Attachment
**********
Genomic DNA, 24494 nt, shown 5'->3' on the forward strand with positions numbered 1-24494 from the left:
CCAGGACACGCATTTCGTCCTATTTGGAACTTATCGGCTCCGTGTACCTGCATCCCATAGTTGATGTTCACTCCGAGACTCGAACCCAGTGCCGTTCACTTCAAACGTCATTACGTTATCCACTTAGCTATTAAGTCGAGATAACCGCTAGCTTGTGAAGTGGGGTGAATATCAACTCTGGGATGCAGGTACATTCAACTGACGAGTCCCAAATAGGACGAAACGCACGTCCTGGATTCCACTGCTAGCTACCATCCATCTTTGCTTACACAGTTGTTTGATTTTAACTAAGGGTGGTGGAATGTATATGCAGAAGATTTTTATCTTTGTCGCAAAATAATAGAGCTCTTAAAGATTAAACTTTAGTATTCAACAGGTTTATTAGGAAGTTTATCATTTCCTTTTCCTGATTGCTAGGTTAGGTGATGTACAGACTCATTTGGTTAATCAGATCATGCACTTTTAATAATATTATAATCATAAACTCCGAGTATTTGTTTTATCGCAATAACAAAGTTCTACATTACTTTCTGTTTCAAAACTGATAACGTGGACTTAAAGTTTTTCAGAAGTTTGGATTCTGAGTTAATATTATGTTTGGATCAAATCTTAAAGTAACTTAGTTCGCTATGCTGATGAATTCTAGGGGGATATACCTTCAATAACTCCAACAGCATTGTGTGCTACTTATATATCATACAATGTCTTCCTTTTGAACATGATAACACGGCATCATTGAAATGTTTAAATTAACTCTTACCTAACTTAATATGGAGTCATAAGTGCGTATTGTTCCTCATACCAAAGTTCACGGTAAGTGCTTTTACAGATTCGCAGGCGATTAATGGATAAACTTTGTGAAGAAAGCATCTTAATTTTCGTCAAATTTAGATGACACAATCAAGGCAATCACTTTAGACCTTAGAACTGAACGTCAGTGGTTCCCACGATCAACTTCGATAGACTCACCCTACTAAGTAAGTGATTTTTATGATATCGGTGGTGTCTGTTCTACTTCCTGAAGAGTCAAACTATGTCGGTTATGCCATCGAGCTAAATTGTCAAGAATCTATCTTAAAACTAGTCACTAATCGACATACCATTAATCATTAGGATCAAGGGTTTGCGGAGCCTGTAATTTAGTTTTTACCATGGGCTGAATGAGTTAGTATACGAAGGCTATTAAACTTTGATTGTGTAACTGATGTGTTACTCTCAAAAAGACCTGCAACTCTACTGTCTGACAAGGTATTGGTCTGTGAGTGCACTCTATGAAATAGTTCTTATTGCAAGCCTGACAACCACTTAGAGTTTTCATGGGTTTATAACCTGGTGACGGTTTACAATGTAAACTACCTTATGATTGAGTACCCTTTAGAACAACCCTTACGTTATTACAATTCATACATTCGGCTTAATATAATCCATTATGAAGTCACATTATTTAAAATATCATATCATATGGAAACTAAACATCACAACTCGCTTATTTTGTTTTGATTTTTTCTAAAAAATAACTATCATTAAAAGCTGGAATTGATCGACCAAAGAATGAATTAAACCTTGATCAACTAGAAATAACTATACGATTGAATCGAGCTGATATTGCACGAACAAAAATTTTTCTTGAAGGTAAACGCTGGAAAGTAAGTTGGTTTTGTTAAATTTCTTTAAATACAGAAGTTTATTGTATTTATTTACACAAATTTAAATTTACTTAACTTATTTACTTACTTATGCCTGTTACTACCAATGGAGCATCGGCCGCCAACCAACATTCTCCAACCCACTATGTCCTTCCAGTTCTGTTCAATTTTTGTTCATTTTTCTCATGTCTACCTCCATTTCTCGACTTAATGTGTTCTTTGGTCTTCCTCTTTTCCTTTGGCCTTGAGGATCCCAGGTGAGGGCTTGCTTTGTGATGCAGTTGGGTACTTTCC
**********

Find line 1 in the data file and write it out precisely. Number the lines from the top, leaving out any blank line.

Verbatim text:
Genomic DNA, 24494 nt, shown 5'->3' on the forward strand with positions numbered 1-24494 from the left: